Ancient Greece Timeline (KS2): Everything You Need To Know

Young girl standing looking out over the view of ancient ruins in Greece.

Image © sergio_pulp, under a Creative Commons license.

Ancient Greece was one of the most fascinating and exciting periods in history.

In many ways, we are still living under their shadow. The poets, philosophers, cities, and stories from that time have been told for thousands of years - Democracy, Aristotle, and Homer all came from Ancient Greece.

The Ancient Greeks referred to themselves as Hellenes and they called their land Helles. It was the Romans who gave us the term Ancient Greece that we use now.

Before the period that is most famous to us came around, there were other civilisations that lived on the mainland and islands. Around 4000 years ago there was a Greek civilisation known as the Minoans. These Greeks made the first Greek civilisation on the island of Crete. After the Minoan civilisation ended around 3,500 years ago, another group emerged on mainland Greece and are known as the Mycenaean civilisation. These Greeks were great builders and warriors. Homer, one of the most famous writers from the Ancient Greek world, would tell their story in The Iliad and The Odyssey. But the Mycenaean civilisation soon declined and a Dark Age began, so-called as we do not know very much about this period. The beginning of Ancient Greece dates back over 1000 years ago to the period after the Dark Age.

We now divide Ancient Greek civilisation into three categories:

The Archaic Era that saw cities ruled by King-like figures. This period lasted almost 300 years and began in 800 BC.

The Classical Era that began in 480 BC and saw the birth of democracy in Greek city states.

The Hellenistic Era which lasted from 323 BC to around 30 BC when the Romans took over.

In this Ancient Greek timeline, we outline all of the key events that students need to know for KS2. Students are often asked to create their own timelines and this can be a handy guide as your child undertakes their work. If you are interested in another timeline suitable for KS2 students, we have this one on the Tudors and this on the Vikings for you to check out.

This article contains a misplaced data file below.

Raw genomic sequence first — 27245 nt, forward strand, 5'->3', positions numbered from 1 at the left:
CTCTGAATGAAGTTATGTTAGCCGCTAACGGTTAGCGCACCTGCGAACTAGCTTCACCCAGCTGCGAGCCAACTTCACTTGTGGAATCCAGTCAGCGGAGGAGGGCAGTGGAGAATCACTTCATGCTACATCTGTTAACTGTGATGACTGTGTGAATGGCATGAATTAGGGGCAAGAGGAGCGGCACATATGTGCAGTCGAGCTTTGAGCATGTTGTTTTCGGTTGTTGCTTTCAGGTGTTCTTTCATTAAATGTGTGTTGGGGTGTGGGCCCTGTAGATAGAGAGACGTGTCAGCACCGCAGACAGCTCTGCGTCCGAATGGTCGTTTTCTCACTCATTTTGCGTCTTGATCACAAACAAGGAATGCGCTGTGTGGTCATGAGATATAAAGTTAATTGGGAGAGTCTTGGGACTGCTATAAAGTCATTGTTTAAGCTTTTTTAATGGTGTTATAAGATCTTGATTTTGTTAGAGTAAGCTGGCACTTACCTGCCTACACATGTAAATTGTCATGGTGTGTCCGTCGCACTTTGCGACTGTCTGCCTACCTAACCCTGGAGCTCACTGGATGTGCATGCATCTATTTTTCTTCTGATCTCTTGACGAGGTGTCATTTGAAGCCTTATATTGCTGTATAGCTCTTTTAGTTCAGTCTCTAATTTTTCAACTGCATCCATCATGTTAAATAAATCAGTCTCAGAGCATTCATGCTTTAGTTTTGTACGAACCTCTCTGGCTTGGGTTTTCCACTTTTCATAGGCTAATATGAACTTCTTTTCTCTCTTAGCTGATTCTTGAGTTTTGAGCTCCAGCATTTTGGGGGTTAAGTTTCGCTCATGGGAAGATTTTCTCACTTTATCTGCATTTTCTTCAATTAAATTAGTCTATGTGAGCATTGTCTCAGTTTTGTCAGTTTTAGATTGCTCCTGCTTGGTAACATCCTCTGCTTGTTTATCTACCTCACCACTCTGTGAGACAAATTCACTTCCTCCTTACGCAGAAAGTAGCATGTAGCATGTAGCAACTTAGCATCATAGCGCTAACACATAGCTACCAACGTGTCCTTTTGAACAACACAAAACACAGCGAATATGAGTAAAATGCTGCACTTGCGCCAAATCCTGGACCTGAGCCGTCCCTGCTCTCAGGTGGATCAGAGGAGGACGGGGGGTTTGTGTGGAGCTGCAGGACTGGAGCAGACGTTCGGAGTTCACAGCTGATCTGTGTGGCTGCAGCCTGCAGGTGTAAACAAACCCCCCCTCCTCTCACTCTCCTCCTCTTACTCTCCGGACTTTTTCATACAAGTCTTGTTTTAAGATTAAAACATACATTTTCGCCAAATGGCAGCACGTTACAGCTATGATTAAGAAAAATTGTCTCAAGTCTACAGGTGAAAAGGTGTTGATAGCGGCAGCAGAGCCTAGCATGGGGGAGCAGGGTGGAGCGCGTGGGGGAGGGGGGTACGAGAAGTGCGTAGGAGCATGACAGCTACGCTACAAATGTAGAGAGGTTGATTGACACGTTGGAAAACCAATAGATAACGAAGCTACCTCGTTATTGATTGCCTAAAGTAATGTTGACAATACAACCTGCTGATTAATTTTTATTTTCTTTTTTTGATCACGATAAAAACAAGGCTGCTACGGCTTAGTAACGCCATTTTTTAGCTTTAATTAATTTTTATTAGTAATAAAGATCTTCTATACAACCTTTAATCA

So, off we go to the sunny Aegean Sea!


Ancient Greek ruins on a sunny day.
Image © turtix, under a Creative Commons license.

The Archaic Era

776 BC: The beginning of the Olympic Games.

The Olympic Games began in Greece and were played every four years in honour of the Greek god Zeus. Like the Olympics today some of the events included sprinting and discus throwing.

750 BC: Homer begins to write The Iliad and The Odyssey.

Two of the most famous stories ever told came from the Ancient Greeks. The Iliad is the story of war and The Odyssey is the story of a famous soldier, Odysseus, who tried to make his way back home to his wife and son after fighting in the war.

743 BC: The First Messian War begins.

The Messian war would rage for years between Sparta and Messenia.

621 BC: Tough laws are bought in.

A lawyer called Draco brings laws that are punishable by death. Large parts of Ancient Greece are being run by tyrannical leaders, including Cypselus, the first Tyrant of Corinth.

600 BC: Money!

The first Greek coins appear. Much like our coins today they depict people who were important to the city states.

570 BC: Pythagoras is born.

Pythagoras was a genius mathematician. We still use the Pythagorean Theorem today to help us with geometry even though it was invented over 2500 years ago.